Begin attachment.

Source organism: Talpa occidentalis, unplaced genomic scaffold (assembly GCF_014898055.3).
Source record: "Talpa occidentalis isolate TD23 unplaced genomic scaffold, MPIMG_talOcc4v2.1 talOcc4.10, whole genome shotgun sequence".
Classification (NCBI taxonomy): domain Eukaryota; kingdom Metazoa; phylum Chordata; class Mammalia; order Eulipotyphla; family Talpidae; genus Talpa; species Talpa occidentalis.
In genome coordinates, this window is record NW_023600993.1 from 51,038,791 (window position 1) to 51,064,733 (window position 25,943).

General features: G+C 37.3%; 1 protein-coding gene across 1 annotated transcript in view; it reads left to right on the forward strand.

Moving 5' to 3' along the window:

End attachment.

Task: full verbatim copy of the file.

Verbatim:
Source organism: Talpa occidentalis, unplaced genomic scaffold (assembly GCF_014898055.3).
Source record: "Talpa occidentalis isolate TD23 unplaced genomic scaffold, MPIMG_talOcc4v2.1 talOcc4.10, whole genome shotgun sequence".
Classification (NCBI taxonomy): domain Eukaryota; kingdom Metazoa; phylum Chordata; class Mammalia; order Eulipotyphla; family Talpidae; genus Talpa; species Talpa occidentalis.
In genome coordinates, this window is record NW_023600993.1 from 51,038,791 (window position 1) to 51,064,733 (window position 25,943).

General features: G+C 37.3%; 1 protein-coding gene across 1 annotated transcript in view; it reads left to right on the forward strand.

Moving 5' to 3' along the window: